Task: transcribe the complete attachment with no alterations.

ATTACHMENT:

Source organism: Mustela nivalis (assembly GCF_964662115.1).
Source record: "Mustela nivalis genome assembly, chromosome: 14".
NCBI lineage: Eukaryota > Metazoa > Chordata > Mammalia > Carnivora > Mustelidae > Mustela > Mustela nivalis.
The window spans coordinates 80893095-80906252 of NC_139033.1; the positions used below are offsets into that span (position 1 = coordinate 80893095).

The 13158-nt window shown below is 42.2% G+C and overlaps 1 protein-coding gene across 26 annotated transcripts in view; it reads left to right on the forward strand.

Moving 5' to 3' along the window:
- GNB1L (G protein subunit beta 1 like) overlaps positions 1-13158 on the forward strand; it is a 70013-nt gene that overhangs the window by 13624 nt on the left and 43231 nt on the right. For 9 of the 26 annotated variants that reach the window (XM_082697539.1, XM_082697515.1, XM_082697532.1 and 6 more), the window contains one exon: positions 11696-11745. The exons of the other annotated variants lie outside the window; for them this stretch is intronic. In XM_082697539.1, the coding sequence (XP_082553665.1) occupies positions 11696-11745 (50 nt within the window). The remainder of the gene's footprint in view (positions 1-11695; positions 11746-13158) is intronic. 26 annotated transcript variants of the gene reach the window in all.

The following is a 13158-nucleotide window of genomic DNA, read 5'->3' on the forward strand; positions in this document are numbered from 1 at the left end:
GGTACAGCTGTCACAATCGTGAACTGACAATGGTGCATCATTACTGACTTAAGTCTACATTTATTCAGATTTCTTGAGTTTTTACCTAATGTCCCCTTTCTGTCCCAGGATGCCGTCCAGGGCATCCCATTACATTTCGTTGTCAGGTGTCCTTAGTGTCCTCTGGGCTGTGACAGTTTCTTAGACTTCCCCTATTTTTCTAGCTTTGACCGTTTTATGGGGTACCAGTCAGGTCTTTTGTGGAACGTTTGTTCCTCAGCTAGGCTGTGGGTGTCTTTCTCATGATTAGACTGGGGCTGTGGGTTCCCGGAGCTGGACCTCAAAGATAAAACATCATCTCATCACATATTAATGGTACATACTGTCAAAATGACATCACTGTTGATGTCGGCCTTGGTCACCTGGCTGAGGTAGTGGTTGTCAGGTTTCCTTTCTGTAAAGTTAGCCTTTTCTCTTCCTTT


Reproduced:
Source organism: Mustela nivalis (assembly GCF_964662115.1).
Source record: "Mustela nivalis genome assembly, chromosome: 14".
NCBI lineage: Eukaryota > Metazoa > Chordata > Mammalia > Carnivora > Mustelidae > Mustela > Mustela nivalis.
The window spans coordinates 80893095-80906252 of NC_139033.1; the positions used below are offsets into that span (position 1 = coordinate 80893095).

The 13158-nt window shown below is 42.2% G+C and overlaps 1 protein-coding gene across 26 annotated transcripts in view; it reads left to right on the forward strand.

Moving 5' to 3' along the window:
- GNB1L (G protein subunit beta 1 like) overlaps positions 1-13158 on the forward strand; it is a 70013-nt gene that overhangs the window by 13624 nt on the left and 43231 nt on the right. For 9 of the 26 annotated variants that reach the window (XM_082697539.1, XM_082697515.1, XM_082697532.1 and 6 more), the window contains one exon: positions 11696-11745. The exons of the other annotated variants lie outside the window; for them this stretch is intronic. In XM_082697539.1, the coding sequence (XP_082553665.1) occupies positions 11696-11745 (50 nt within the window). The remainder of the gene's footprint in view (positions 1-11695; positions 11746-13158) is intronic. 26 annotated transcript variants of the gene reach the window in all.

The following is a 13158-nucleotide window of genomic DNA, read 5'->3' on the forward strand; positions in this document are numbered from 1 at the left end:
GGTACAGCTGTCACAATCGTGAACTGACAATGGTGCATCATTACTGACTTAAGTCTACATTTATTCAGATTTCTTGAGTTTTTACCTAATGTCCCCTTTCTGTCCCAGGATGCCGTCCAGGGCATCCCATTACATTTCGTTGTCAGGTGTCCTTAGTGTCCTCTGGGCTGTGACAGTTTCTTAGACTTCCCCTATTTTTCTAGCTTTGACCGTTTTATGGGGTACCAGTCAGGTCTTTTGTGGAACGTTTGTTCCTCAGCTAGGCTGTGGGTGTCTTTCTCATGATTAGACTGGGGCTGTGGGTTCCCGGAGCTGGACCTCAAAGATAAAACATCATCTCATCACATATTAATGGTACATACTGTCAAAATGACATCACTGTTGATGTCGGCCTTGGTCACCTGGCTGAGGTAGTGGTTGTCAGGTTTCCTTTCTGTAAAGTTAGCCTTTTCTCTTCCTTT